Somewhere along the road from typewriters to smart phones, we lost our work-life balance and stumbled upon the idea of work-life integration.
Technological advances begot constant contact, remote employees and multinational organizations. Our world shrank and our workdays grew endless -- each one bleeding into the next in a flurry of video chats, late-night emails and instant messages sent and received from the sidelines of our kids’ soccer games.
The way we work, like the way we live, has changed at a breakneck pace. And the two have become intertwined -- the same technology enables us to book doctor’s appointments, buy groceries or even hire a dog-walker without leaving our desks.
We race to do more, to do everything. We work from home and we home from work. The candle once burnt at both ends now has 11 different chargers. And the risk of burnout increases.
Stress, overwork and associated health problems – karoshi in Japan, where people are literally dropping dead from being over-worked, being perhaps the most extreme example – have pushed wellness and work-family issues into the public eye. The pendulum is swinging back in the opposite direction -- if not toward a return to work-life balance, then toward a modern approximation of it.
Over the past year, we’ve seen CEO dads win praise for stepping down from high-powered positions to spend more time with their families; nap rooms popping up in hip, fast-paced companies and even calls to ban after-work emails.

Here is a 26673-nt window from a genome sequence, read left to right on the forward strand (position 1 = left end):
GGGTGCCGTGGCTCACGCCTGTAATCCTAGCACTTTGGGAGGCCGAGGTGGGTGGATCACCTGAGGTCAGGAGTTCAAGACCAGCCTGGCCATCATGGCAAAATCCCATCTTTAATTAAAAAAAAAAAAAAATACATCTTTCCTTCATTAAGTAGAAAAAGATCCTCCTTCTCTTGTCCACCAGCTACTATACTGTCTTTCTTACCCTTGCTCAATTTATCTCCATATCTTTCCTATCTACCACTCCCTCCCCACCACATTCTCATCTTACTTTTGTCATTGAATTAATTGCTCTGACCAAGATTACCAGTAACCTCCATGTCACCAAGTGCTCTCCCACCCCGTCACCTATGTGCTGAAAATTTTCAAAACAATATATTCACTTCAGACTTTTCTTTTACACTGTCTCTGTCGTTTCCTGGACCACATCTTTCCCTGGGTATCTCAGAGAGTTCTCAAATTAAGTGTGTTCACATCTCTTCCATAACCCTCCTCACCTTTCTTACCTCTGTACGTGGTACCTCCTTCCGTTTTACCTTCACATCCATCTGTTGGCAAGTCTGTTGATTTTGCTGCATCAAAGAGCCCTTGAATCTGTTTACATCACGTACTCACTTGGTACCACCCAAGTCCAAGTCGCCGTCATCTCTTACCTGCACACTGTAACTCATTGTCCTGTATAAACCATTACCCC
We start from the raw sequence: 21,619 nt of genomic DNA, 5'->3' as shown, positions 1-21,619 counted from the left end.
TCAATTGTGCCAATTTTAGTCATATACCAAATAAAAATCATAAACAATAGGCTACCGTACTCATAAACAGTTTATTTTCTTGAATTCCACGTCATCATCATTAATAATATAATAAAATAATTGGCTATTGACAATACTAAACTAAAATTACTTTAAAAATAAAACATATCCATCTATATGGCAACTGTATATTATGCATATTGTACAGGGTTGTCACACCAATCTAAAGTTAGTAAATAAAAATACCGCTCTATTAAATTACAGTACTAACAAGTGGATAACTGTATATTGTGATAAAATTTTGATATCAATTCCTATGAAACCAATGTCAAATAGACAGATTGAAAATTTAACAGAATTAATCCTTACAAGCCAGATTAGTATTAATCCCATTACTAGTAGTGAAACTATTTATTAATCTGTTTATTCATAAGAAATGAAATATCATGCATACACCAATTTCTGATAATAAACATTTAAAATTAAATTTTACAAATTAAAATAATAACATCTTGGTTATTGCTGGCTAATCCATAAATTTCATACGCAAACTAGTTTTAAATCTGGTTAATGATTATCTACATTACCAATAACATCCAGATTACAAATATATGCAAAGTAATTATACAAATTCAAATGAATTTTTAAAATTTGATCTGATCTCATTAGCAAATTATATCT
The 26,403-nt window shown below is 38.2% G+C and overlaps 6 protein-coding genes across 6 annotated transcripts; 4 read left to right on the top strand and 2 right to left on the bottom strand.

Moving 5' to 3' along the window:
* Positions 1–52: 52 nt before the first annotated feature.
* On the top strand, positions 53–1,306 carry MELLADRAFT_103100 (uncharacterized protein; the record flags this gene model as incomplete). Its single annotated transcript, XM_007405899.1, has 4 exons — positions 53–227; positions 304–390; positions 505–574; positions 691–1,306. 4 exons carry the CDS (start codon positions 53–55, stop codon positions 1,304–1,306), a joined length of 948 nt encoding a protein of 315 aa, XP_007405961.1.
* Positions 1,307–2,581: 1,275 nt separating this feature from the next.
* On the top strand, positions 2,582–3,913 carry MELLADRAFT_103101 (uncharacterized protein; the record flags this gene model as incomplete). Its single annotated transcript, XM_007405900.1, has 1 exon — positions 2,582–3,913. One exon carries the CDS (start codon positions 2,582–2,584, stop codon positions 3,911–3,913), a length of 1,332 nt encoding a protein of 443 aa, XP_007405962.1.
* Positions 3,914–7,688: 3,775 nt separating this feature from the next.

Imagine a world where the boss doesn’t email you at 8 p.m. and expect a response by 8:15. Or a Sunday afternoon in which the only reason to check your phone is for the score of the game. Could this world even exist?
Earlier this year German Labor Minister Andrea Nahles has called for “anti-stress regulation,” which would ban employers from contacting employees after hours – a practice already implemented by well-known German companies Volkswagen and BMW.
Here in the US, we’re tackling issues of employee stress and overwork a little bit differently. Leading employers seek to support employees in their everyday lives though work perks, wellness programs and other lifestyle benefits.
Done correctly, “Massage Mondays,” healthy snacks and “Yoga at Your Desk” are more than buzzwords in a job description – they’re elements of a company culture to aims to peel back layers of stress through work-life integration. They’re entry points to a comprehensive program of in-office perks, flex work arrangements and family-friendly benefits.
So what do you think?
Would you give up holiday shopping from your desk at work if it meant not hopping on email during the evening at home? Can work-life integration reduce employee stress? Could your company be successful if your employees' days really ended when they left the office?